MITO, IBARAKI PREF. – Authorities in Ibaraki Prefecture said Monday they would start issuing partnership certificates for lesbian, gay, bisexual and transgender couples from July 1, in an effort to address inequalities with legally married couples.
A total of 22 municipalities across the country have launched similar systems to recognize partnerships between members of sexual minorities since the wards of Shibuya and Setagaya in Tokyo began issuing them in 2015, but Ibaraki will be the first of the nation’s 47 prefectures to do so.
“This is a matter of human rights, and we must work swiftly in order to eliminate discrimination and prejudice,” said Ibaraki Gov. Kazuhiko Oigawa at a news conference.
To be recognized, applicants must be at least 20 years old and live in the prefecture, as well as meeting other requirements, according to Ibaraki Prefectural Government.
While the certificates are not legally binding, they will allow the couples to rent at prefecture-run housing or giving consent for surgeries at the Ibaraki Prefectural Central Hospital, among other situations in which they have historically faced difficulties.
In November, Ibaraki created a comprehensive plan for promoting diversity, and in March its assembly passed an ordinance that bans discrimination against sexual minorities — the second prefectural authority to do so after Tokyo.
Members from the ruling Liberal Democratic Party, who make up the largest faction in the prefectural assembly, were reluctant to introduce the partnership system, claiming that public understanding of such moves is not yet adequate. But Ibaraki went ahead with the policy after launching in April a study group on support for LGBT people. The group urged Oigawa to introduce the plan in a report issued earlier this month.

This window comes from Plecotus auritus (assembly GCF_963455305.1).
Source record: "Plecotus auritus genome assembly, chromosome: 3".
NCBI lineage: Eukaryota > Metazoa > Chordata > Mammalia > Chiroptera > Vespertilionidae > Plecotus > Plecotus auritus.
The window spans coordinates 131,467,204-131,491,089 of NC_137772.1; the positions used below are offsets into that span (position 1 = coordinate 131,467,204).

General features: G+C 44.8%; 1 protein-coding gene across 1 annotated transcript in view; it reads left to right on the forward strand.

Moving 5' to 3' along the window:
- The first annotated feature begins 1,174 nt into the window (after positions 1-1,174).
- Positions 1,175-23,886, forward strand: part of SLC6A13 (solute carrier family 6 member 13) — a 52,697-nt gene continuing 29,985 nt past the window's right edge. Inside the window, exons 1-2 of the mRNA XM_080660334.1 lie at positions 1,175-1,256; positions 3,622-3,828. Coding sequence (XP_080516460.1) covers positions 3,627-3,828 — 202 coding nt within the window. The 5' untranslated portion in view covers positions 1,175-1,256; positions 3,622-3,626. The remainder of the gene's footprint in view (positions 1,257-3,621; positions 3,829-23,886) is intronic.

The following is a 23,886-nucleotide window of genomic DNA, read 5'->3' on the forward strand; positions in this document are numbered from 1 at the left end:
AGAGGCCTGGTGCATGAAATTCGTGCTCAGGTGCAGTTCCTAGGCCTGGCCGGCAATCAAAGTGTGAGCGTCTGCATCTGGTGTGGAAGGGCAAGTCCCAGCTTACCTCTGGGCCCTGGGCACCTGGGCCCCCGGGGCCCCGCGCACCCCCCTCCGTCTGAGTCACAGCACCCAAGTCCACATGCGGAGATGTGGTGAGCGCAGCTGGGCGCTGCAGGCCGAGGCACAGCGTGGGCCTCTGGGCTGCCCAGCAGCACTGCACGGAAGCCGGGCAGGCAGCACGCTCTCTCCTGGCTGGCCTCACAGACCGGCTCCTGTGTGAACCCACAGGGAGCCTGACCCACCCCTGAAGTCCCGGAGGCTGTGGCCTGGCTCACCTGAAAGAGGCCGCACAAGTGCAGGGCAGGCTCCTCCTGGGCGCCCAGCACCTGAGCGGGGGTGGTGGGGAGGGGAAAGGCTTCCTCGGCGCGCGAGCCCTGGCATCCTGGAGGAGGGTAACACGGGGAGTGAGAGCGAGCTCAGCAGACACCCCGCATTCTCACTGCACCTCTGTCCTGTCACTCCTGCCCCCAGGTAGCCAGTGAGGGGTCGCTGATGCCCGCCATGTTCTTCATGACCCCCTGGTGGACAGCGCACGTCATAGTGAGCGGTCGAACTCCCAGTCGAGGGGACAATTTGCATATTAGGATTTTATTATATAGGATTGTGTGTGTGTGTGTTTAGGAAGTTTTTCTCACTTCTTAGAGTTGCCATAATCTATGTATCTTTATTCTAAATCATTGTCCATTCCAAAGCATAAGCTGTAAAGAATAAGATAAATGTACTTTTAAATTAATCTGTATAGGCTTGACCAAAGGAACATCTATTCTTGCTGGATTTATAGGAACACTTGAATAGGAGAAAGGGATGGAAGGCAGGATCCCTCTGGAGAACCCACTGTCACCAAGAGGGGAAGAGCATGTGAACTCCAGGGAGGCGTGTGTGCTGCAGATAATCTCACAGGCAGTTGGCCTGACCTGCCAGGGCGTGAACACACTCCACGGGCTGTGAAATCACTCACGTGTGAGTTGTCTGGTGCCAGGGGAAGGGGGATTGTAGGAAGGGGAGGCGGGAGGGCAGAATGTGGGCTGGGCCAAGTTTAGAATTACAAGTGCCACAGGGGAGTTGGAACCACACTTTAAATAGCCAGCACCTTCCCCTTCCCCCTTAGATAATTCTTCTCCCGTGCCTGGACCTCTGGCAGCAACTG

In addition, the prefecture is set to review gender categories on a variety of documents and establish a consultation service on LGBT issues. It will also conduct a survey on LGBT issues.
Earlier this month, major opposition parties submitted to the Diet a bill that would permit same-sex marriage — just weeks after the government of Taiwan became the first in Asia to legalize gay marriage.
The bill, which adopts neutral language — with the terms “party of marriage” used in place of “husband” and “wife” — is unlikely to go far in the Diet, where the ruling LDP has barely budged on moves to advance civil rights for LGBT people.
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